A failure to comply with these requirements, and any attempt to provide a false or incomplete address to the court, are severe. The court is empowered under Rule 14(5) to stay the suit filed (if the defect is by the plaintiff) till the correct address if furnished. If the defect is by the defendant, the Court is even empowered to strike out the defence, and place the defendant in such a position as if the defence was not put up, as was recognised by the Delhi High Court in Gagan Kakkar v. Dharampal Chhabra.

Pre-institution mediation under the Commercial Courts Act

The Commercial Courts Act, 2015 has given a tremendous boost to alternative dispute resolution methods such as mediation for resolving commercial disputes. Section 12-A of the Commercial Courts Act makes trying mediation before the institution of any commercial suit mandatory. This was recently upheld by the Supreme Court in Patil Automation. The Supreme Court also laid down that any suit which was filed without complying with the mandate under Section 12-A was liable to be rejected under Order 7 Rule 11 of the CPC.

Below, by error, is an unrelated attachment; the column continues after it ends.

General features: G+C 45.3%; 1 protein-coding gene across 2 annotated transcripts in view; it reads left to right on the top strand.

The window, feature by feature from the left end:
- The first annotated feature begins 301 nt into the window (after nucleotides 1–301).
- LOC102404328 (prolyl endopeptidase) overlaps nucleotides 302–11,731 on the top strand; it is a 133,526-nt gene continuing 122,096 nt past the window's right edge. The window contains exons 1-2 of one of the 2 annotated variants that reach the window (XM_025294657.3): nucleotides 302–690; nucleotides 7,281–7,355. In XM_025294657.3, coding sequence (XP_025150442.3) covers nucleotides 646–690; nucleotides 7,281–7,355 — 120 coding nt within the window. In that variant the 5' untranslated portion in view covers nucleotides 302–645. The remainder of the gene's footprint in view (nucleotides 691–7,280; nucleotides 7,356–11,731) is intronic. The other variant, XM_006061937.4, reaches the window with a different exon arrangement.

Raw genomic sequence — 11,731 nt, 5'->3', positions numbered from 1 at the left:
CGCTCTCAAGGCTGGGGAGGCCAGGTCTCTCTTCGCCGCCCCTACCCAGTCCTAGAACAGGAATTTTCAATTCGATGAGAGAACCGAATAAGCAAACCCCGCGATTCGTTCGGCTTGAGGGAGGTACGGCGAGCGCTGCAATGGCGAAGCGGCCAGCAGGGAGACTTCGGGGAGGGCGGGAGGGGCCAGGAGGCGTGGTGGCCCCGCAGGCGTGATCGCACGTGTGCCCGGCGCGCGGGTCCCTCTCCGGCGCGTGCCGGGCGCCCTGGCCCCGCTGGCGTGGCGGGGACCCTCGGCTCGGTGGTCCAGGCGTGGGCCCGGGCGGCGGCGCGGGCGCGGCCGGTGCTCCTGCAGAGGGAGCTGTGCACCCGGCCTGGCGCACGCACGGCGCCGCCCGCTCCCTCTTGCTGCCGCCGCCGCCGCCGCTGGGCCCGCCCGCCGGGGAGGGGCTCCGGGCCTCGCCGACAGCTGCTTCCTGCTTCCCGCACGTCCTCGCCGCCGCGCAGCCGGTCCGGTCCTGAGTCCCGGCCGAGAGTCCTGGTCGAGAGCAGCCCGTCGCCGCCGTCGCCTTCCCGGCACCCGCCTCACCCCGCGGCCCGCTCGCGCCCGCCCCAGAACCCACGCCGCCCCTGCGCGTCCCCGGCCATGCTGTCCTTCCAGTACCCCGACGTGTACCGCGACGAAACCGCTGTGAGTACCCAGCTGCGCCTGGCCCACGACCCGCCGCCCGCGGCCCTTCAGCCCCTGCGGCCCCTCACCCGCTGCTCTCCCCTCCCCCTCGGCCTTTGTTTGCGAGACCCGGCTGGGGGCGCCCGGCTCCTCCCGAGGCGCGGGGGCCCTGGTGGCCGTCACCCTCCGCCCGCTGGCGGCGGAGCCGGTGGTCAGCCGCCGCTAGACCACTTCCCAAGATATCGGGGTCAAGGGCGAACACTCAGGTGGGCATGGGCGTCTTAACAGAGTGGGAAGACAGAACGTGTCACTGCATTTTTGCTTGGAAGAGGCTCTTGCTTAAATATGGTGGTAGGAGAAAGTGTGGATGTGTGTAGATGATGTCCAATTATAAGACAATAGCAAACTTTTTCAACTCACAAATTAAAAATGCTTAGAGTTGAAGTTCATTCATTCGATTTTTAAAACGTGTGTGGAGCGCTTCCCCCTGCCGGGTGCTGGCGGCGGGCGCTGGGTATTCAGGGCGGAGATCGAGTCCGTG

However, Section 12-A specifically provides that such pre-institution mediation is only contemplated for suits where no urgent interim relief has been sought by the party. This has seen parties urge interim reliefs before the commercial court under false pretexts, in order to circumvent the pre-institution mediation proceedings under Section 12-A. This practice has been called out by the Supreme Court in Yamini Manohar v. TKD Keethi, where the Court held that merely making an application for interim relief will not exempt the parties from complying with the requirement for pre-institution mediation under Section 12-A. The Court held that the commercial court should assess whether the urgent interim relief has been urged on valid and bona fide grounds.

Tanvi Dubey is an independent practitioner at the Supreme Court of India, with a diverse practice ranging from civil, commercial and constitutional disputes to service matters before the Supreme Court and other fora in Delhi.

Sumit Chatterjee is a civil and commercial dispute resolution lawyer at Arista Chambers, practicing before the Karnataka High Court, trial courts and a wide array of tribunals in Bangalore.

The authors would like to thank Justice (Retd.) Abhay Manohar Sapre (former judge, Supreme Court of India) for his invaluable comments and feedback on the previous column, which helped us probe into the issue of jurisdiction further.